3. You can eat, drink, go to the bathroom, or take a nap whenever you want. Now I know you need to spend most of your time writing, but until you have had a manager chase you into the bathroom and talk to you from the other side of the stall door about changing every label in your department, you will never know the joy of simply getting up and going to the bathroom in complete silence and without a stalker following you. Unless you count dogs. Apparently, to dogs going to the bathroom is a very dangerous endeavor and requires complete canine supervision. But they don't talk to you about price changes.
4. You can drink as much wine as you want. Yeah, they frown on that at Walmart. We asked. More than once.
5. You can start when you want to and finish when you want to and no one will tell you - "You can't go home until XX is done. And, by the way, if you work over your scheduled hours you will have to take it off at lunch." Which can result in your working from 7 to 8 AM, taking a lunch from 8 AM to 3 PM and then working from 3 PM to 4 PM. You can stay up all night writing and sleep until noon the next day and no one will tell you they want you to work until midnight and be back at work at 4 AM.
6. You can wear whatever the hell you want. There is no uniform for writing. Well there is, but it usually consists of pajamas or sweat pants and a t shirt. And shoes are optional. Once I finally quit Walmart for good, I swear I will burn every khaki and navy piece of clothing I own. And we are not going to discuss what will happen to those dorky little vests. It won't be pretty.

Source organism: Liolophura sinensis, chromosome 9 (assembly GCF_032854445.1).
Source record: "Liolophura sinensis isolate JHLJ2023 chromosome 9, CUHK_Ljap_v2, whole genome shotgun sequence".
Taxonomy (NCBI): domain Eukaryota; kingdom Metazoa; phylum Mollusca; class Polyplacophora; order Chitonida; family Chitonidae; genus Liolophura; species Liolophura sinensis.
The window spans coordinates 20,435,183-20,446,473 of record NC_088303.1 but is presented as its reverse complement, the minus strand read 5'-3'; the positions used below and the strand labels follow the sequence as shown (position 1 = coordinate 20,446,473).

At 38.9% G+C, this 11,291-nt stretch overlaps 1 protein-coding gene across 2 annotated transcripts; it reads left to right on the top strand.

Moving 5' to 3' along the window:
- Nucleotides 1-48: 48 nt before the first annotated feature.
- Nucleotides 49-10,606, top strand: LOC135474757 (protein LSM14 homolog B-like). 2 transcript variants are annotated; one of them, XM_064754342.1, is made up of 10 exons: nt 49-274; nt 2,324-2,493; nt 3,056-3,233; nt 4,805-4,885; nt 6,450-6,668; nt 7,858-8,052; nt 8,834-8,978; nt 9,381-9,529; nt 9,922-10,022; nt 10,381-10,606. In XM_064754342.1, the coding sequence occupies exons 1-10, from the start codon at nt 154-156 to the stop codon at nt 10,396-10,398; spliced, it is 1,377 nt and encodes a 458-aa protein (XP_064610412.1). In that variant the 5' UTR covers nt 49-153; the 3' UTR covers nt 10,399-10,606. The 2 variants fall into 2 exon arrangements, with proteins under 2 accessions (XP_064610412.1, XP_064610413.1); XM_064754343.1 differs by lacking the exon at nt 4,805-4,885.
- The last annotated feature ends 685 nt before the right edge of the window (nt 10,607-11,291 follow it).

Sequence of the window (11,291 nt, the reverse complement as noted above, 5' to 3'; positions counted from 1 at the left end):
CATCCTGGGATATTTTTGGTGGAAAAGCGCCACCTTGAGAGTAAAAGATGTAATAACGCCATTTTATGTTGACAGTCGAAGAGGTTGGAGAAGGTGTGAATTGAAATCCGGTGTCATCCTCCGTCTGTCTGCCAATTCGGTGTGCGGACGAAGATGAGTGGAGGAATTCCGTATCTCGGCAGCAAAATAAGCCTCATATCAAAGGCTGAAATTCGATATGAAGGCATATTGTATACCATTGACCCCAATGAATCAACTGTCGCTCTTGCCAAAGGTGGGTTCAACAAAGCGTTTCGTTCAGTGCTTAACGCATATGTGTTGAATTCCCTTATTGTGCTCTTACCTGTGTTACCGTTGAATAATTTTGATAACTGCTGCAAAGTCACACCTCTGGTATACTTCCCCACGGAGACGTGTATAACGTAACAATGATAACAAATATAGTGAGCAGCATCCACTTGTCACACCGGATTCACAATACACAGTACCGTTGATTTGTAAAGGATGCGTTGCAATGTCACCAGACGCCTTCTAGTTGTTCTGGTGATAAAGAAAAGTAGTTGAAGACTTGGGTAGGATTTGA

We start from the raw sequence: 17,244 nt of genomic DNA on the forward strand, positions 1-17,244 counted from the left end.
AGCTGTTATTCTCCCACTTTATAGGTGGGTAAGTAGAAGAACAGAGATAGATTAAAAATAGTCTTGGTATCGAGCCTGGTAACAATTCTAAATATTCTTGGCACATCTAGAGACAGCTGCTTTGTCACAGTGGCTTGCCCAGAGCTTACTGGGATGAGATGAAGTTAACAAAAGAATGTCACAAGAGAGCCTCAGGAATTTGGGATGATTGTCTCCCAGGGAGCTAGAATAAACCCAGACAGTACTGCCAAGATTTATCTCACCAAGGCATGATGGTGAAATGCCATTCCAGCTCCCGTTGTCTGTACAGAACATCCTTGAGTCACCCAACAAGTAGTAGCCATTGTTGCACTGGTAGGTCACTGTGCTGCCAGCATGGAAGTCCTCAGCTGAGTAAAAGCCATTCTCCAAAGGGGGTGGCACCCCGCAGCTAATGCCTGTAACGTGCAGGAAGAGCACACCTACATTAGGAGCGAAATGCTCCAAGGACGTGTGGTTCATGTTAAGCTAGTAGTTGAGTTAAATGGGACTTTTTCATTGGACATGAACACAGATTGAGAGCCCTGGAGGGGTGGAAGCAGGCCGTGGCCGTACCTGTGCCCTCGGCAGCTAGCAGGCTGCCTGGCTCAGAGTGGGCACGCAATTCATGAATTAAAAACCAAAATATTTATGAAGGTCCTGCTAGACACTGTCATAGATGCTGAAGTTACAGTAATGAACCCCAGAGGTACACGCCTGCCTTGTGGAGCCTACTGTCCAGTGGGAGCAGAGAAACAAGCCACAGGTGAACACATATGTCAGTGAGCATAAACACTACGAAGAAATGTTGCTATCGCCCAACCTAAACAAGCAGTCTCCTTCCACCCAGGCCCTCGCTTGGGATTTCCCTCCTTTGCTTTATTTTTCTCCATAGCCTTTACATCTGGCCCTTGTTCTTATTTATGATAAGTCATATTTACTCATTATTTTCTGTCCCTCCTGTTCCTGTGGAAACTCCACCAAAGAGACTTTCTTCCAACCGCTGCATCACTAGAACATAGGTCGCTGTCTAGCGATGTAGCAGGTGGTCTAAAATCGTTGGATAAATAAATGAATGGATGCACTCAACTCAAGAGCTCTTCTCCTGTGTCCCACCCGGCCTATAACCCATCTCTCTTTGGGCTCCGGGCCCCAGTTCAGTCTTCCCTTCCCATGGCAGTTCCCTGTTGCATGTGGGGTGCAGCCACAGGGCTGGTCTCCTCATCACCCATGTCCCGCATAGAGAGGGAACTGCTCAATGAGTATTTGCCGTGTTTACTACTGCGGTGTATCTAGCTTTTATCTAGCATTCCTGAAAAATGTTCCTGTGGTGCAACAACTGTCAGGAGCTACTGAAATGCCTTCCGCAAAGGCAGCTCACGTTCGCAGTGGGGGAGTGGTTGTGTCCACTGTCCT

7. While I am certain editors can be a pain, none of them can compare with some Opie-looking Walmart manager haranguing you every five minutes about the five hundred projects he gave you to complete in eight hours. And whilst your characters may give you the runaround and change their minds frequently, they are nothing like the schizophrenic, maniacal, ambitious dictators hired straight out of A**holes R Us you will encounter in almost every Walmart in the country these days. And many writers are in a position to switch editors if necessary. Working at Walmart you have to take what they give you. You can't knock them in the back of the head with a six day old baguette and hang them in the meat freezer. I asked.
8. You can read and no one will make fun of what you are reading. They won't ask why you are reading a book about the correct way to serve eel pie or the proper etiquette for a duel. You can read without country music so sad it would depress a hyena playing overhead. You can follow a research trail through your research library or through the rabbit hole that is the internet and no one will look over your shoulder and announce to the entire room that you are researching early nineteenth century brothels and the services they offered on your smart phone during your lunch hour. Talk about an E.F. Hutton Moment.